Sunday, February 7, 2010


One of my favorite quotes from one of my favorite plays, The Real Thing by Tom Stoppard.

HENRY:   Leave me out of it. They don’t count. Maybe Brodie got a raw deal, maybe he didn’t. I don’t know. It doesn’t count. He’s a lout with language. I can’t help somebody who thinks, or thinks he thinks, that editing a newspaper is censorship, or that throwing bricks is a demonstration while building tower blocks is social violence, or that unpalatable statement is provocation while disrupting the speaker is the exercise of free speech…Words don’t deserve that kind of malarkey. They’re innocent, neutral, precise, standing for this, describing that, meaning the other, so if you look after them you can build bridges across incomprehension and chaos. But when they get their corners knocked off, they’re no good any more, and Brodie knocks their corners off. I don’t think writers are sacred, but words are. They deserve respect. If you get the right ones in the right order, you can nudge the world a little or make a poem which children will speak for you when you’re dead.

Act II, Scene 5
At times I feel as if I'm that lout Henry is referring to, and maybe when compared to Stoppard we are all louts, for he can make words that children will speak for him while he is alive.  Perhaps that is the the thrill and curse of brilliant writing.  We rejoice at having found it; we experience the luxury of rereading certain passages with the relish one would normally reserve for some monsterous dessert (the kind with drifts of whipped cream into which your spoon sinks as your eyes widen) all the while nursing a not so silent hurt inside.  A hurt that tell us, "You cannot enter there.  Abandon all hope.  Adults only.  Scram."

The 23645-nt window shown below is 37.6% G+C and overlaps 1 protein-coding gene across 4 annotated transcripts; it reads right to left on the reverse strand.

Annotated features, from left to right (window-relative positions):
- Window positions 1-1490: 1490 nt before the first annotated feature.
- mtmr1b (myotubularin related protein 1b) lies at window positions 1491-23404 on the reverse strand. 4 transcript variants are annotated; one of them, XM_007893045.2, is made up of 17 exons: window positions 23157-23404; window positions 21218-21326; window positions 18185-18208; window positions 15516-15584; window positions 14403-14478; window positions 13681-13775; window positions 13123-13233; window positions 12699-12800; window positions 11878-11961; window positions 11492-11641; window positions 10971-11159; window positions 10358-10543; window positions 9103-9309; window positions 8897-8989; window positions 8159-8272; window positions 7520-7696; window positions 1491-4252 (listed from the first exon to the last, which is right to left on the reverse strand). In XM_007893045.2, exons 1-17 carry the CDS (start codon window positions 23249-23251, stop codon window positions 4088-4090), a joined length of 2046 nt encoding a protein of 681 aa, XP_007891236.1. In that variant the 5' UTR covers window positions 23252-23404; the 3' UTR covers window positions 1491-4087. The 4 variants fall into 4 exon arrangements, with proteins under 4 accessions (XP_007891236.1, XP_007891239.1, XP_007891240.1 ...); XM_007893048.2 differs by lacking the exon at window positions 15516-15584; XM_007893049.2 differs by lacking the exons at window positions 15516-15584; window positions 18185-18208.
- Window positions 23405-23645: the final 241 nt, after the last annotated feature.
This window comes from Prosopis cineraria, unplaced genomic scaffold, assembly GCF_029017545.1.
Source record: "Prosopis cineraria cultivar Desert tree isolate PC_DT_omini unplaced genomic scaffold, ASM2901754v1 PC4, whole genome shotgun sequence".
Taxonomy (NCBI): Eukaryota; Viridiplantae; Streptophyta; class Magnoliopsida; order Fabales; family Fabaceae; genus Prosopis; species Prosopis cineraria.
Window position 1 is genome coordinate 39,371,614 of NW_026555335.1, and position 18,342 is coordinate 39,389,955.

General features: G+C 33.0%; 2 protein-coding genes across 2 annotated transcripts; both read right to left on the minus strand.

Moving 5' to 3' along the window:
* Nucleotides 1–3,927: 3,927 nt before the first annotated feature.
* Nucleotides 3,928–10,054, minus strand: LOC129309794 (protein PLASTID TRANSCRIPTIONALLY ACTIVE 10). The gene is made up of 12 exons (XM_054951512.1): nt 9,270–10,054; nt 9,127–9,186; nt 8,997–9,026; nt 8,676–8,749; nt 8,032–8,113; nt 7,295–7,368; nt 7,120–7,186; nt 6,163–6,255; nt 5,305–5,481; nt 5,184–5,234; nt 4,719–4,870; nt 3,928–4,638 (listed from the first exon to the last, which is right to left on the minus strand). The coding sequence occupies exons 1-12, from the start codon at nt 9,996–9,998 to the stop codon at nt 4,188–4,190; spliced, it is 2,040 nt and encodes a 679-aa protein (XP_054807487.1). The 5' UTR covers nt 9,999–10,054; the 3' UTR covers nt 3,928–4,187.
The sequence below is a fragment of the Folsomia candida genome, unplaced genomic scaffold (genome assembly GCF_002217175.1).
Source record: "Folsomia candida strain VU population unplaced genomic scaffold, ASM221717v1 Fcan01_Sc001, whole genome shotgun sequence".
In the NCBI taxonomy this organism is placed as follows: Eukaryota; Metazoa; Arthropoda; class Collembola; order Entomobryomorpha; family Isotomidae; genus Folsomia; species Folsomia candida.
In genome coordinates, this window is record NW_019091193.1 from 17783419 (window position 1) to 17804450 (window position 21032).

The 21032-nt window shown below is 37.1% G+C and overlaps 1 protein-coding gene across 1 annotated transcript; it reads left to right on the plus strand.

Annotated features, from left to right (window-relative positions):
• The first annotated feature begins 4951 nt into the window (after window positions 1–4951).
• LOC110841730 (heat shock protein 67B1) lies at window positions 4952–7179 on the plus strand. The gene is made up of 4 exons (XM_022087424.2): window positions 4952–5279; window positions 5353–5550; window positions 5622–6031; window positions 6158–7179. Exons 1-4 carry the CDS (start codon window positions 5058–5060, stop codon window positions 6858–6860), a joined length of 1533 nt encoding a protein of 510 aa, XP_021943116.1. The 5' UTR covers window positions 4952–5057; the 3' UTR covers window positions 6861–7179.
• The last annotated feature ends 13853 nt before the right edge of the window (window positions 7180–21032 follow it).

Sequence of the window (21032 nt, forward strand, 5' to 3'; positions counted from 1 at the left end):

But I wonder how much of what inspires us sinks into our skin, into our gray matter and undergoes a sea change?  Maybe not into something rich and strange, but something singularly ours?  There is so little of my own writing that I can revisit and not be struck with the feeling that I'm biting into aluminum foil -- do you know that sensation?  The piss shiver cringe of 'I didn't actually write that, did I?'
So how do you balance economic writing with a love of words?  I'm currently reading Possession by A.S. Byatt.  Would I call her writing economical, no, she drowns in words and I want to drown with her.  But there are times when her dialogues is a sparse as Hemingway's -- and it works -- perfectly.  It is a masterpiece.
The endless balance, I suppose, and all the while fighting against cliche and melodrama.  What are the books that have blown the top off for you?  Why?


  1. One book that I love and reread every so often is A Winters Tale by Mark Helprin. I haven't revisited it in a couple of years but the story is set in NYC and iis a wonderful tale of the past and the present of a love that is all encompassing interwoven with magic and all kinds of craziness.

    Underneath all that Helprin writes so vividly about the cold. It is so cold, so very cold in the book that my Dad and I joke that you can only read it in the summertime when it is steamy hot outside.

    Anyway, I don't know that it's changed me per se but it is truly a novel that I think about when asked which is amongst my favorite books to read.

  2. Liz, Thank you! I will pick it up. Also, can you tell me if you get this message. I just put in a new commenting gadget and want to see if it works the way I want it to!

  3. It seems to be mainly British writers who do it for me. There is something about their economy of words that slays me. Evelyn Waugh in "Brideshead Revisited" and the Nancy Mitford books come to mind. I have read those books so many times and I marvel at them every time. I love that I can be reading something and it's lovely and then KAPOW ... like the passage you quoted above, you're just reading it and then ... "If you get the right ones in the right order, you can nudge the world a little or make a poem which children will speak for you when you’re dead." It's brilliant.

  4. Whoops no Sarah I didn't get any notification of a reply. I have your blog's feed in my google reader so that I read your posts there instead of here. So I didn't notice that you'd replied until I visited the site itself.